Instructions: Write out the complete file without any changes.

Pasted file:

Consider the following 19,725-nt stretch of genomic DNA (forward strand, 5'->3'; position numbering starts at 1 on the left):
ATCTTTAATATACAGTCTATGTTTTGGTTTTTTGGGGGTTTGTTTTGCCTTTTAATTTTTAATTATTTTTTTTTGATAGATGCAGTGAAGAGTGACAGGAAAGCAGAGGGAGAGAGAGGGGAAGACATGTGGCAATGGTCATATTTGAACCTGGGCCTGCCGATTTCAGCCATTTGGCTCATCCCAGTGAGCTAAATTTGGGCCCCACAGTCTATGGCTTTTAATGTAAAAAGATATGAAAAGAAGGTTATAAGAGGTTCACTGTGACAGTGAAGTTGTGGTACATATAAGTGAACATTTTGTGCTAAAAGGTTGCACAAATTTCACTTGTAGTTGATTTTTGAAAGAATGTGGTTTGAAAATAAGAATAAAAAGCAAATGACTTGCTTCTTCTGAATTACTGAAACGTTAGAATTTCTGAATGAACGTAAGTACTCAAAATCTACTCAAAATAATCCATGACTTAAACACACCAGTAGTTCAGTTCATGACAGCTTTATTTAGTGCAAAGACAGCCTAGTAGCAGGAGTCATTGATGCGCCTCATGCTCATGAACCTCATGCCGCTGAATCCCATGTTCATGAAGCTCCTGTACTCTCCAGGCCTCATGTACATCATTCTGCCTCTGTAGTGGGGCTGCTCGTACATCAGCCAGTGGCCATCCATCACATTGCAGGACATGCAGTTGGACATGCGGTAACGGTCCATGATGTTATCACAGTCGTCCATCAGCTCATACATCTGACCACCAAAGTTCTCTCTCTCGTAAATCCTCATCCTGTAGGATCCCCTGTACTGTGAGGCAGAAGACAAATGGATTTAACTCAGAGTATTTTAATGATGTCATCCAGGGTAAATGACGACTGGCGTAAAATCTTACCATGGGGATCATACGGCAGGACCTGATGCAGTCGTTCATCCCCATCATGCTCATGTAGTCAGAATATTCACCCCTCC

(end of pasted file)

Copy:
Consider the following 19,725-nt stretch of genomic DNA (forward strand, 5'->3'; position numbering starts at 1 on the left):
ATCTTTAATATACAGTCTATGTTTTGGTTTTTTGGGGGTTTGTTTTGCCTTTTAATTTTTAATTATTTTTTTTTGATAGATGCAGTGAAGAGTGACAGGAAAGCAGAGGGAGAGAGAGGGGAAGACATGTGGCAATGGTCATATTTGAACCTGGGCCTGCCGATTTCAGCCATTTGGCTCATCCCAGTGAGCTAAATTTGGGCCCCACAGTCTATGGCTTTTAATGTAAAAAGATATGAAAAGAAGGTTATAAGAGGTTCACTGTGACAGTGAAGTTGTGGTACATATAAGTGAACATTTTGTGCTAAAAGGTTGCACAAATTTCACTTGTAGTTGATTTTTGAAAGAATGTGGTTTGAAAATAAGAATAAAAAGCAAATGACTTGCTTCTTCTGAATTACTGAAACGTTAGAATTTCTGAATGAACGTAAGTACTCAAAATCTACTCAAAATAATCCATGACTTAAACACACCAGTAGTTCAGTTCATGACAGCTTTATTTAGTGCAAAGACAGCCTAGTAGCAGGAGTCATTGATGCGCCTCATGCTCATGAACCTCATGCCGCTGAATCCCATGTTCATGAAGCTCCTGTACTCTCCAGGCCTCATGTACATCATTCTGCCTCTGTAGTGGGGCTGCTCGTACATCAGCCAGTGGCCATCCATCACATTGCAGGACATGCAGTTGGACATGCGGTAACGGTCCATGATGTTATCACAGTCGTCCATCAGCTCATACATCTGACCACCAAAGTTCTCTCTCTCGTAAATCCTCATCCTGTAGGATCCCCTGTACTGTGAGGCAGAAGACAAATGGATTTAACTCAGAGTATTTTAATGATGTCATCCAGGGTAAATGACGACTGGCGTAAAATCTTACCATGGGGATCATACGGCAGGACCTGATGCAGTCGTTCATCCCCATCATGCTCATGTAGTCAGAATATTCACCCCTCC